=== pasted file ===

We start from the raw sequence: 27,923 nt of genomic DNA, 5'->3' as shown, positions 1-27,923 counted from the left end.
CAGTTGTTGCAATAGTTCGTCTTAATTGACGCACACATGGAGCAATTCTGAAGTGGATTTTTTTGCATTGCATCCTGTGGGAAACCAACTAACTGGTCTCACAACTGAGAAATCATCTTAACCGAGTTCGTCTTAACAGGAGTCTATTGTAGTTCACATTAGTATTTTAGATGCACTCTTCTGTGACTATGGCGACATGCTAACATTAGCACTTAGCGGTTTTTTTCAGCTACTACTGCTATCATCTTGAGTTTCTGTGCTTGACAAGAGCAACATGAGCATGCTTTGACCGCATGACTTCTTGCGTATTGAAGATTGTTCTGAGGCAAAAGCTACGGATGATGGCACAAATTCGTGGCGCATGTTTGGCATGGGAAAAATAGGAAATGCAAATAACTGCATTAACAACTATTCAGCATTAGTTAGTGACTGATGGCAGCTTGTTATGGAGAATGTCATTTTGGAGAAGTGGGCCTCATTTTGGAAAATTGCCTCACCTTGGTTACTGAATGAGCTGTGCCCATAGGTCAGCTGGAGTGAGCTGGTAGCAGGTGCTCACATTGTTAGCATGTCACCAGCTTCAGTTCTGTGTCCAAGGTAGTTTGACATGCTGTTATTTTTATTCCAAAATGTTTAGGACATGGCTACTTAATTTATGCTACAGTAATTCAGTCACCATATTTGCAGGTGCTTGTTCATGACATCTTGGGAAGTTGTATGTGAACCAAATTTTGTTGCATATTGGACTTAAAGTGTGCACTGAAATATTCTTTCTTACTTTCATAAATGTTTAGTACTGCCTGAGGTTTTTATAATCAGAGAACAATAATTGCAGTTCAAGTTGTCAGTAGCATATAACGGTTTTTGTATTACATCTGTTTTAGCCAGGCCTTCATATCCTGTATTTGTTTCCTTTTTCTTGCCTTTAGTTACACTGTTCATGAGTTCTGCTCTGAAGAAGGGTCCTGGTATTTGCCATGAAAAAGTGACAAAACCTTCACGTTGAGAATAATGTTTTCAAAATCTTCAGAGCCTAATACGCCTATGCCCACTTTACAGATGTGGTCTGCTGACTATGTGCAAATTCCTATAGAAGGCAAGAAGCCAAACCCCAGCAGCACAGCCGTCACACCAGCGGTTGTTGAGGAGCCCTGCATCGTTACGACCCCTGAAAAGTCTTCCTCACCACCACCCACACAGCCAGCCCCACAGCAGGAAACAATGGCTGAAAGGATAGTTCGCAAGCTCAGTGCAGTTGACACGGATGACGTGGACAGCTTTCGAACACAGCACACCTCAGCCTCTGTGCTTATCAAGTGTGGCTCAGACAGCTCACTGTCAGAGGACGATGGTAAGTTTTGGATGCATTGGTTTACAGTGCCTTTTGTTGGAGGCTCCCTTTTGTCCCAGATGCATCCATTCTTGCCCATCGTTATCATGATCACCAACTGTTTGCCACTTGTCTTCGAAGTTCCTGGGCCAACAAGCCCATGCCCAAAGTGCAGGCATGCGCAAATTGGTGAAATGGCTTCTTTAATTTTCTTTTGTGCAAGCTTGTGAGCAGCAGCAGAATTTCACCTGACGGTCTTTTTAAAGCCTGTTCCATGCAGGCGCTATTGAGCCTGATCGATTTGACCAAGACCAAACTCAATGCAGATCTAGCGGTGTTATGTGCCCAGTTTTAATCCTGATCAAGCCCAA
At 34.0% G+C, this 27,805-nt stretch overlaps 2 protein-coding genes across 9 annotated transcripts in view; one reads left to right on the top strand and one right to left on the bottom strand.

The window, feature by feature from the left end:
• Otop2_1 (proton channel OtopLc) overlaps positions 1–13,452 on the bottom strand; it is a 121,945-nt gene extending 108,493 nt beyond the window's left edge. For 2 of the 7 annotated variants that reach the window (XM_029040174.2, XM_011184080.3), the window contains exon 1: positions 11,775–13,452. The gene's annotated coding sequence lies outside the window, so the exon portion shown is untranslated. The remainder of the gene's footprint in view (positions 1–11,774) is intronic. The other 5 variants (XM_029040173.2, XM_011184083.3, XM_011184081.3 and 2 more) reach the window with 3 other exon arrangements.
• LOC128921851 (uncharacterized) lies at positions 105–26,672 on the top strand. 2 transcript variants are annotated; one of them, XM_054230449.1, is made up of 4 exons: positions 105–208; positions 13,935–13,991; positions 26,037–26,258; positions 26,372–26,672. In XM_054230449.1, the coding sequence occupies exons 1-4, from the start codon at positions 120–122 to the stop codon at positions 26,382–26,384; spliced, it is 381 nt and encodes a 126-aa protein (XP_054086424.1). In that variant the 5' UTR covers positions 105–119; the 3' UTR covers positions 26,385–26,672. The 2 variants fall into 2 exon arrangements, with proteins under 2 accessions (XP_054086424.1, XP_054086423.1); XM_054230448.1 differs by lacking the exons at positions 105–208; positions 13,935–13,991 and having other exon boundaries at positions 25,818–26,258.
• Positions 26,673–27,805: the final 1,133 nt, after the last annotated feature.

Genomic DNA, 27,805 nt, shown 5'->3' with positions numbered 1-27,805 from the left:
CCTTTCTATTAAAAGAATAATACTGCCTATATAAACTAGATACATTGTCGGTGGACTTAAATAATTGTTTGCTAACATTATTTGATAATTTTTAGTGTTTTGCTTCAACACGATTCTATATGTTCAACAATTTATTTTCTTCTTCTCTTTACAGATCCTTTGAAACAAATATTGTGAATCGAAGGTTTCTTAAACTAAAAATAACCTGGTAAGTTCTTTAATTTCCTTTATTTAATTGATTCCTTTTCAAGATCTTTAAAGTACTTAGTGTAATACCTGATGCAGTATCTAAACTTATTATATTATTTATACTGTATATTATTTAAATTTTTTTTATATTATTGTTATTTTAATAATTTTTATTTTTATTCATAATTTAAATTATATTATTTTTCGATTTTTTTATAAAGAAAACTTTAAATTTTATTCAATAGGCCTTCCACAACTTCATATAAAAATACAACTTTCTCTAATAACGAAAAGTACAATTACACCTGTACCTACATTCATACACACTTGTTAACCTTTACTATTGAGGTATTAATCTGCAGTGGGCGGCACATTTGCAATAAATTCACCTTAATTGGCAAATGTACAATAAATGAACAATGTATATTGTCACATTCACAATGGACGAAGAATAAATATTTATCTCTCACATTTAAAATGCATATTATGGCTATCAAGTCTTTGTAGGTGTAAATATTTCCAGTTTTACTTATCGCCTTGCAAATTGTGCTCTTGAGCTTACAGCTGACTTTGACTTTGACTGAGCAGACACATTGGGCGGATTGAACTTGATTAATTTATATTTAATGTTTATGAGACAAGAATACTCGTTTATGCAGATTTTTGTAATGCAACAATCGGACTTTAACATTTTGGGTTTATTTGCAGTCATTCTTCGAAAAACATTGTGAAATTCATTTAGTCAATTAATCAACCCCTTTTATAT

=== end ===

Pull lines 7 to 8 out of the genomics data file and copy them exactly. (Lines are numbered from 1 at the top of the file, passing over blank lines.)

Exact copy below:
• Positions 26,673–27,805: the final 1,133 nt, after the last annotated feature.

Genomic DNA, 27,805 nt, shown 5'->3' with positions numbered 1-27,805 from the left: